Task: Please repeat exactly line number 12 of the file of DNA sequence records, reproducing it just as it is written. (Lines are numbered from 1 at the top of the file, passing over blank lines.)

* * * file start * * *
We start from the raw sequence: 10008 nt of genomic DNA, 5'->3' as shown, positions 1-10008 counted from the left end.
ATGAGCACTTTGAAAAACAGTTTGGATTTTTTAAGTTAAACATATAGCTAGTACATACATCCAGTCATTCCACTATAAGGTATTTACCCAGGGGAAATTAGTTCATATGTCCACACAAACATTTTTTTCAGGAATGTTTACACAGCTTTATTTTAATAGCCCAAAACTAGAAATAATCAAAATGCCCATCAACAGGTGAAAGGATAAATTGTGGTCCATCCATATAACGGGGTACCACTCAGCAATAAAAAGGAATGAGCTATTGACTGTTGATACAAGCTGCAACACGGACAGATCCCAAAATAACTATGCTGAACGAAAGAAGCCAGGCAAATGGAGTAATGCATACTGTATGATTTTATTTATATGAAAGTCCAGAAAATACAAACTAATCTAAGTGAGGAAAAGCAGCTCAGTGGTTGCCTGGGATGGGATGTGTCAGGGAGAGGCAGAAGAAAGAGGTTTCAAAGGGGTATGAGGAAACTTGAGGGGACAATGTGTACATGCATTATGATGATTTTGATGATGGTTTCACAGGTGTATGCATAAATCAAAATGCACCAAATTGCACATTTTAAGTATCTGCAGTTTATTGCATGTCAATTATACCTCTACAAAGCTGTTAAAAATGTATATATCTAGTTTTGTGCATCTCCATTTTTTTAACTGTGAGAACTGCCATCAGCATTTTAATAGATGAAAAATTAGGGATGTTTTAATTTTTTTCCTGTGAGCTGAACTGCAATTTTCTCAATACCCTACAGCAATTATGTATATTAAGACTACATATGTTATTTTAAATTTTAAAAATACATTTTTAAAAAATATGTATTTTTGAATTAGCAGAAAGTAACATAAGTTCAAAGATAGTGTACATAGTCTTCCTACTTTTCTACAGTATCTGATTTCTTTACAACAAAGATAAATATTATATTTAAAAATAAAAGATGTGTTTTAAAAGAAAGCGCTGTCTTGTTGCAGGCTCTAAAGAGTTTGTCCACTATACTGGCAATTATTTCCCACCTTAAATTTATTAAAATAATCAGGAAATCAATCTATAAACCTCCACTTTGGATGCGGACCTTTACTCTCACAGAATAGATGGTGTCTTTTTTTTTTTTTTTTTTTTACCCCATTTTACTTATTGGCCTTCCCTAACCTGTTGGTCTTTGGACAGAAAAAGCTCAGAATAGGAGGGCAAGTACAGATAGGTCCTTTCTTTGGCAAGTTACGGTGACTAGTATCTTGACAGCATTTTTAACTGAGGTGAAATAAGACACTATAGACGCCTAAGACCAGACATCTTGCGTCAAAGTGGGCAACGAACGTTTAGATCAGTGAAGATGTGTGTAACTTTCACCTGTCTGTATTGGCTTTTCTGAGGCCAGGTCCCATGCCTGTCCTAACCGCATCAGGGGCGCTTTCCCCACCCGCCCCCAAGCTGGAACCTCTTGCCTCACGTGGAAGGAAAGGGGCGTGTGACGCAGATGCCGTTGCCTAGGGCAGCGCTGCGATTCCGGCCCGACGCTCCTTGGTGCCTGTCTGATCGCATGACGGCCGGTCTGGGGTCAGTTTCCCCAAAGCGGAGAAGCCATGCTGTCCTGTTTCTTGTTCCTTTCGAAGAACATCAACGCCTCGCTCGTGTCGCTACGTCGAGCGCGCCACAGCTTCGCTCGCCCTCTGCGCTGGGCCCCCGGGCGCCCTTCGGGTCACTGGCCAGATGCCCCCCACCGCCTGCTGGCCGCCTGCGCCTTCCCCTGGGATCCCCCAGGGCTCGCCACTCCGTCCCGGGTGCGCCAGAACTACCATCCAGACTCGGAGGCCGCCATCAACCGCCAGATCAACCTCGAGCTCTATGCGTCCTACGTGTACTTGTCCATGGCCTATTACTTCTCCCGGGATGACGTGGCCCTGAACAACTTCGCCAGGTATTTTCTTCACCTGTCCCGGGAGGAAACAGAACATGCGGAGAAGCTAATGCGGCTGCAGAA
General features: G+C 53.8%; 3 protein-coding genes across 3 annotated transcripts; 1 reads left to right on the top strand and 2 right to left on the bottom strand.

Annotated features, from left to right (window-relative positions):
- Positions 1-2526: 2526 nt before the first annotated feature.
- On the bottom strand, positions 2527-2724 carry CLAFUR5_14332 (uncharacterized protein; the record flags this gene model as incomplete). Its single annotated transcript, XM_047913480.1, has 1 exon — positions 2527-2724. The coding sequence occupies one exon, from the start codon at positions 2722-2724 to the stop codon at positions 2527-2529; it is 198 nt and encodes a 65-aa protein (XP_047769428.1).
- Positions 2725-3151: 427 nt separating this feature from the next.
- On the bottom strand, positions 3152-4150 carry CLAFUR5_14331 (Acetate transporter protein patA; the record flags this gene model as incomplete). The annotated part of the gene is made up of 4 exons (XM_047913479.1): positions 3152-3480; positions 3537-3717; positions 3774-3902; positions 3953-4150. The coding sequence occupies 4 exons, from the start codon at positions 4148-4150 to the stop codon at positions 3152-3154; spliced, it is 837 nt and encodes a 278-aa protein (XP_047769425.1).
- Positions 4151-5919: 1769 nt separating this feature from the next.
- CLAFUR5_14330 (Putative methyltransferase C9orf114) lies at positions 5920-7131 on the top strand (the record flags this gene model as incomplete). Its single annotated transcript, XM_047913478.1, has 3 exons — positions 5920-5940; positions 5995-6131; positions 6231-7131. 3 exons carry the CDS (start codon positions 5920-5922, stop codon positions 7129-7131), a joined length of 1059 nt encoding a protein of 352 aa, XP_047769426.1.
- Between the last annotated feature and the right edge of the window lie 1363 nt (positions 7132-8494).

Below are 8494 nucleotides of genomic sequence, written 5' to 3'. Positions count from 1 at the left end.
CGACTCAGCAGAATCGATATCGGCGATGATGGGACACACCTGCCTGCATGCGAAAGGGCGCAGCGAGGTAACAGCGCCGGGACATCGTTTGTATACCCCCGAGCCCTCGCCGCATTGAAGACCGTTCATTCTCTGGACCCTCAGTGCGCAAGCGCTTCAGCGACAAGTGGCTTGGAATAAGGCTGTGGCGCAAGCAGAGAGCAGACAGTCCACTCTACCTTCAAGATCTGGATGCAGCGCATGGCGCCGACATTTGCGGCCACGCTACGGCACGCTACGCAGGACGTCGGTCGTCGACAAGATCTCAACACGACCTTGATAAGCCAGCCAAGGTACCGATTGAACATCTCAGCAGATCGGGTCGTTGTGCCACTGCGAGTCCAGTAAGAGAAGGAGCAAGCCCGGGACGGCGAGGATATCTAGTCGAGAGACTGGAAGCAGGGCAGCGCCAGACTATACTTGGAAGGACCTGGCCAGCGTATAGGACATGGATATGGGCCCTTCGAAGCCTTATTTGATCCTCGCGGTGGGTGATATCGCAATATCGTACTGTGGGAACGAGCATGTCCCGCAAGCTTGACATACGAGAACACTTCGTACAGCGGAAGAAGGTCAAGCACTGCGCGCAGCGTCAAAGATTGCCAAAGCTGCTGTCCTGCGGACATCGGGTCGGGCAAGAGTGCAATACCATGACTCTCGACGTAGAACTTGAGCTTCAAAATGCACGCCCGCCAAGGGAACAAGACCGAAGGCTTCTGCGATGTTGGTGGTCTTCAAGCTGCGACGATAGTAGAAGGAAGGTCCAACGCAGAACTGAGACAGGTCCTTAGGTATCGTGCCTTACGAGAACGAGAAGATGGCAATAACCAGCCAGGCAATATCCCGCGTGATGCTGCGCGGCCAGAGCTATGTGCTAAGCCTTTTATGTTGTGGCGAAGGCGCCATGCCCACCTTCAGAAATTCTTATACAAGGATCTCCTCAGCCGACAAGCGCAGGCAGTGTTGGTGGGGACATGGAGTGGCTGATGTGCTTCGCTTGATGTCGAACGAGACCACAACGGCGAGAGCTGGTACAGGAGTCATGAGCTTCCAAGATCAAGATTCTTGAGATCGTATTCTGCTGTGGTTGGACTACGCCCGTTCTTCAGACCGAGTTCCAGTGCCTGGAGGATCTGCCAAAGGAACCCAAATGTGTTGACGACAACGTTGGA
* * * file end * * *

Below are 8494 nucleotides of genomic sequence, written 5' to 3'. Positions count from 1 at the left end.